I LOVE hiking. Long hikes, short hikes, hard hikes, easy hikes. I love exploring the outdoors while getting a bit of a workout. I especially love hiking when I can include my daughter. Of course, kids have different levels of endurance on different days, and what works for her one day might be way too much for her the next. Whenever we’re planning a hiking excursion, we try to read as much about the difficulty and other peoples’ experiences as possible to try to gauge whether we think she can handle it. The funny thing is, though, she always can. She complains sometimes (one time she even fell asleep!), but she always makes it and loves remembering it afterwards. Case in point: the time we visited the Big Four Ice Caves when she was only 3.
Now, this is not a particularly difficult hike, nor a very long one. Just over 2 miles, roundtrip. It’s just that when you put a 3 year-old in the car for more than an hour, and then try to get her to keep pace on a mostly uphill trip, you simply don’t know what to expect. Despite our fears, she did great, and we had an awesome day making memories in the mountains and learning not to underestimate our little explorer!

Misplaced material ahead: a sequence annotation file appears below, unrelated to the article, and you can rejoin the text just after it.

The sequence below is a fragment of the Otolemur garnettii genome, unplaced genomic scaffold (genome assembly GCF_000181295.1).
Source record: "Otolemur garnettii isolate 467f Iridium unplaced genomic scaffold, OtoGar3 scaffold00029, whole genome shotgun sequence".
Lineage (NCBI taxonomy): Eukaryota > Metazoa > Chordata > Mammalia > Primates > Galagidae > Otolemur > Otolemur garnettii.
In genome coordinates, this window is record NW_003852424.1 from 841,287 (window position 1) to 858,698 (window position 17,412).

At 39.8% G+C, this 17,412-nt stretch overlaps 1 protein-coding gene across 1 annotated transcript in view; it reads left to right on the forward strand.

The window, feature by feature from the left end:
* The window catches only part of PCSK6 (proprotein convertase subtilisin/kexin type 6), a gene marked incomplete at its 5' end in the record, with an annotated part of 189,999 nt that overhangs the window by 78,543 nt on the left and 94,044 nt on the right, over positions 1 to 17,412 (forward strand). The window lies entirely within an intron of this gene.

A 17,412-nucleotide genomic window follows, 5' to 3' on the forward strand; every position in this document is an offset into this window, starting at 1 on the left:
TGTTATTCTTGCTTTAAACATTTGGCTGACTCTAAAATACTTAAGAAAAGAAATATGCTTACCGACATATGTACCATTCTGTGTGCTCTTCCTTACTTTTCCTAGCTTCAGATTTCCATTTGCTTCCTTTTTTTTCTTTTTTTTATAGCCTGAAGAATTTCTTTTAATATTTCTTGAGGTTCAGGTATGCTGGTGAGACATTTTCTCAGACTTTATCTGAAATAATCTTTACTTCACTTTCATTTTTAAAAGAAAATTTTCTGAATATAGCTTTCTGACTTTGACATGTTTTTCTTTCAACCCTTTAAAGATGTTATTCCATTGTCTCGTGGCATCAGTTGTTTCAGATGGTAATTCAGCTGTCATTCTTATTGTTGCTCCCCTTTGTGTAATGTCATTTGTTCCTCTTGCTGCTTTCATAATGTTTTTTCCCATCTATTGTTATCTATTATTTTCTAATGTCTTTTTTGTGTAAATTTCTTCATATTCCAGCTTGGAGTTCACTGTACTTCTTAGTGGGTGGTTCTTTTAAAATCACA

If you aren’t familiar, the Big Four Ice Caves is a scenic, um… avalanche field! Big Four Mountain has a very steep north face, and over the winter the snow and ice slides down forming a small year-round glacier. In the summer the snow melts into deep and beautiful caves, which you can hike right up to – but really shouldn’t.
In this photo you can see the roof of the cave at the bottom, the ice field, and the waterfall forming the cave at the top. The caves are large enough to easily walk through, but can collapse without warning.
The caves are cool, but the rest of the hike is pretty great as well. We could easily spend a full day picnicking here and enjoying the scenery. The path starts out in a boggy area with a floating boardwalk, then heads uphill into the forest, and comes out into the large avalanche area – a clearing filled with boulders and patches of snow. The clean mountain streams and abundant wildlife are a serious plus.
If you go: bring a kid! This is a great beginner’s hike to introduce a little one to the wilderness. Just be safe around the caves – keeping more distance than you think is necessary is a good bet. I’d also recommend timing your trip between June and August for an easy hike with maximum flora and fauna and low-risk of avalanches. Wait until late summer though, and the ice caves may have melted, so check recent trip reports.
If you go, or have been before, I’d love to hear about how you liked it in the comments!